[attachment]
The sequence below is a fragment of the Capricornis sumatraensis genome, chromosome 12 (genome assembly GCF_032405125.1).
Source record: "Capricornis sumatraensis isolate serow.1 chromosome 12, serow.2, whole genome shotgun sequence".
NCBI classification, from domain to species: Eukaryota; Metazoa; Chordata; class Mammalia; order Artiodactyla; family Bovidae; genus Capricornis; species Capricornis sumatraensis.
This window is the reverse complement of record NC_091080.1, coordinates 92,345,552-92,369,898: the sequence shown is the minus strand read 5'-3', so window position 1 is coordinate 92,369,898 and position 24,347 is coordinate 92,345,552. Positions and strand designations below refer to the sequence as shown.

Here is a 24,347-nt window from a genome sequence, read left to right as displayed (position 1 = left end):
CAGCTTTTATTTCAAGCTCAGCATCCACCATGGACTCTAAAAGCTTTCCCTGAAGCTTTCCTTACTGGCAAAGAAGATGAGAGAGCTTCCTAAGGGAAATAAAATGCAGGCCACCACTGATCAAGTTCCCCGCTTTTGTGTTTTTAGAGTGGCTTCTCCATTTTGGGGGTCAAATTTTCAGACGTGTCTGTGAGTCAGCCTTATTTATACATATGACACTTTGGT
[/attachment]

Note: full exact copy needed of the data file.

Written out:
The sequence below is a fragment of the Capricornis sumatraensis genome, chromosome 12 (genome assembly GCF_032405125.1).
Source record: "Capricornis sumatraensis isolate serow.1 chromosome 12, serow.2, whole genome shotgun sequence".
NCBI classification, from domain to species: Eukaryota; Metazoa; Chordata; class Mammalia; order Artiodactyla; family Bovidae; genus Capricornis; species Capricornis sumatraensis.
This window is the reverse complement of record NC_091080.1, coordinates 92,345,552-92,369,898: the sequence shown is the minus strand read 5'-3', so window position 1 is coordinate 92,369,898 and position 24,347 is coordinate 92,345,552. Positions and strand designations below refer to the sequence as shown.

Here is a 24,347-nt window from a genome sequence, read left to right as displayed (position 1 = left end):
CAGCTTTTATTTCAAGCTCAGCATCCACCATGGACTCTAAAAGCTTTCCCTGAAGCTTTCCTTACTGGCAAAGAAGATGAGAGAGCTTCCTAAGGGAAATAAAATGCAGGCCACCACTGATCAAGTTCCCCGCTTTTGTGTTTTTAGAGTGGCTTCTCCATTTTGGGGGTCAAATTTTCAGACGTGTCTGTGAGTCAGCCTTATTTATACATATGACACTTTGGT